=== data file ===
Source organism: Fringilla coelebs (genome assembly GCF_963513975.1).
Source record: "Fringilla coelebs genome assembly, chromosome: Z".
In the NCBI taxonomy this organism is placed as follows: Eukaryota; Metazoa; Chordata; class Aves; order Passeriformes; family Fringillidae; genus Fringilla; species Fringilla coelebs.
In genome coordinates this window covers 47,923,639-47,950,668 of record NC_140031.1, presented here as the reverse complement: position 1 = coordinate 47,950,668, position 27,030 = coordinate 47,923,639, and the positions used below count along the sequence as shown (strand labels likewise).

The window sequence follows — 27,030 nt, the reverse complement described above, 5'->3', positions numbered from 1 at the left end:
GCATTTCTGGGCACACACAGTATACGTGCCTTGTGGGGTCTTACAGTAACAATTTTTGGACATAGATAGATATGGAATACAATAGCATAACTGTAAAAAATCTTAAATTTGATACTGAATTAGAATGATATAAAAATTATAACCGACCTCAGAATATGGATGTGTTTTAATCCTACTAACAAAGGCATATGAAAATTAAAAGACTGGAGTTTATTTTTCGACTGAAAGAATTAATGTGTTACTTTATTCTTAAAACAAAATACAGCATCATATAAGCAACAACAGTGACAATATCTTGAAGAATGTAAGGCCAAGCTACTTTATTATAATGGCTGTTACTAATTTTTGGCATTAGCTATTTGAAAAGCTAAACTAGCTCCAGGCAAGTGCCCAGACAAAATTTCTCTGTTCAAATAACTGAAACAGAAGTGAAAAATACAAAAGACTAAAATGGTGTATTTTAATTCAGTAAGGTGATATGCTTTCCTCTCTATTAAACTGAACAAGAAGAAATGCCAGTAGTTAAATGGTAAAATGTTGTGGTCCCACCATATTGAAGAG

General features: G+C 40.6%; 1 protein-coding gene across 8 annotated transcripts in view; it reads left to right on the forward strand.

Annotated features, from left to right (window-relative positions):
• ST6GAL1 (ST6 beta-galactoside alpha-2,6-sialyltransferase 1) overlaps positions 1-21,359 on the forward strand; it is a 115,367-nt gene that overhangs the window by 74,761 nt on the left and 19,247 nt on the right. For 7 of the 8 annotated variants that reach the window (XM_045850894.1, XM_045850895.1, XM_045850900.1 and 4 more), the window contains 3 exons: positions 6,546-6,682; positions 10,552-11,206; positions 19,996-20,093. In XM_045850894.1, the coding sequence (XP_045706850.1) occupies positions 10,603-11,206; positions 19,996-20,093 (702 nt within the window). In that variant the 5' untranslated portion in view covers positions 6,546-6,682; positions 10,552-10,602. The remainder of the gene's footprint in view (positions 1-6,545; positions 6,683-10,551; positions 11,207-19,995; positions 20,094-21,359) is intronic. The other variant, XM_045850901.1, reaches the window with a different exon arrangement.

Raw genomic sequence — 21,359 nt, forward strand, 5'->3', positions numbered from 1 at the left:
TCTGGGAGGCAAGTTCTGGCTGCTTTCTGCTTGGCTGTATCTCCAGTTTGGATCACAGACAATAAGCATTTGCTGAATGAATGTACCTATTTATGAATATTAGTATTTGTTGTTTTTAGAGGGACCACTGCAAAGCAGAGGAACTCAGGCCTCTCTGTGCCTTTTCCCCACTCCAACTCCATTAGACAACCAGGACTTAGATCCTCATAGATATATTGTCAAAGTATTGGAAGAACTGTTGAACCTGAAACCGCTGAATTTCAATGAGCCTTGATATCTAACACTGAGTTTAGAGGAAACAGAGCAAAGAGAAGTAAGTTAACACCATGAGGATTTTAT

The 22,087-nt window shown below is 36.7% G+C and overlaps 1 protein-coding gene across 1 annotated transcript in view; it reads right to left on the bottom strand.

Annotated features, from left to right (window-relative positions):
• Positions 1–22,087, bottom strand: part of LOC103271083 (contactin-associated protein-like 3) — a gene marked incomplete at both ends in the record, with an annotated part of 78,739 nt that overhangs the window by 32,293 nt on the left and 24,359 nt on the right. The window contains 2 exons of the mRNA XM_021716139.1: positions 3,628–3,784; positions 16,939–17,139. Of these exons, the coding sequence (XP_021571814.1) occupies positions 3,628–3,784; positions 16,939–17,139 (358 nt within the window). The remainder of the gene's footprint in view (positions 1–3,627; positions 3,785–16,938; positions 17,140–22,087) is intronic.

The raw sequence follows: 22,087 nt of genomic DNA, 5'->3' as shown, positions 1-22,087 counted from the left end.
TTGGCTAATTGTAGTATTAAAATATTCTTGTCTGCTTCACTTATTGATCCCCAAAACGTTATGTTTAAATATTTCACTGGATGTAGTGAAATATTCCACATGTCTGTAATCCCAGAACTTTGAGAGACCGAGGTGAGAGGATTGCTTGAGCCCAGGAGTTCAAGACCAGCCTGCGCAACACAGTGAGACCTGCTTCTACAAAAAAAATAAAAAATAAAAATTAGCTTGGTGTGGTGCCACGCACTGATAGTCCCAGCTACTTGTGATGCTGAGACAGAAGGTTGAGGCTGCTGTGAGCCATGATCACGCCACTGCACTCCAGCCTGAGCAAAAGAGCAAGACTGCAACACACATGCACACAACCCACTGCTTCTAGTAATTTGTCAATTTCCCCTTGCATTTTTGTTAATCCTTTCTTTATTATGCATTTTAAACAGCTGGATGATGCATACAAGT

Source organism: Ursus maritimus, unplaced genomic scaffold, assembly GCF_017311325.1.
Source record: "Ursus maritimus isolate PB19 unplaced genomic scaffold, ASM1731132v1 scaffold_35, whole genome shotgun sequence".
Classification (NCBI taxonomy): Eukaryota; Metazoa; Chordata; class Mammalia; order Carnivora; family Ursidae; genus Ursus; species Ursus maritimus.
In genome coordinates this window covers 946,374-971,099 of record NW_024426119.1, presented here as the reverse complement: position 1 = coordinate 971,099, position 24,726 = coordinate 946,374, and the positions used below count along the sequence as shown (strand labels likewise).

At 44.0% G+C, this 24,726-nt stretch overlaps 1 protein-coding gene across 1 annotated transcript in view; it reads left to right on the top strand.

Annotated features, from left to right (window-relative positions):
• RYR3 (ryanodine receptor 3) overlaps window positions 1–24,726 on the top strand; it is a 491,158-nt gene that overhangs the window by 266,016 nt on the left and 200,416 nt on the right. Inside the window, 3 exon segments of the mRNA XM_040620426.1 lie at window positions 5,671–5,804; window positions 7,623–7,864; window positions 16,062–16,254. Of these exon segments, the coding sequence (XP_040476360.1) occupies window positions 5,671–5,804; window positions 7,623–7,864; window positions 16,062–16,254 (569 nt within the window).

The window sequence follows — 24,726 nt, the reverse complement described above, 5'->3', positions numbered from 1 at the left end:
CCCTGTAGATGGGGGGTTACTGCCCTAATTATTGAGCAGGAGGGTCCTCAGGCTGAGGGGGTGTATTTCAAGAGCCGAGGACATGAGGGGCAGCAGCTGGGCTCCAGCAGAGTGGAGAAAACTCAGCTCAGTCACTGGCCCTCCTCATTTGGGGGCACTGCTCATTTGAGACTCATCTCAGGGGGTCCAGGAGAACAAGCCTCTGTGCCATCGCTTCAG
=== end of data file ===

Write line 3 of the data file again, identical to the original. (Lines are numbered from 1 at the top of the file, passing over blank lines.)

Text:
In the NCBI taxonomy this organism is placed as follows: Eukaryota; Metazoa; Chordata; class Aves; order Passeriformes; family Fringillidae; genus Fringilla; species Fringilla coelebs.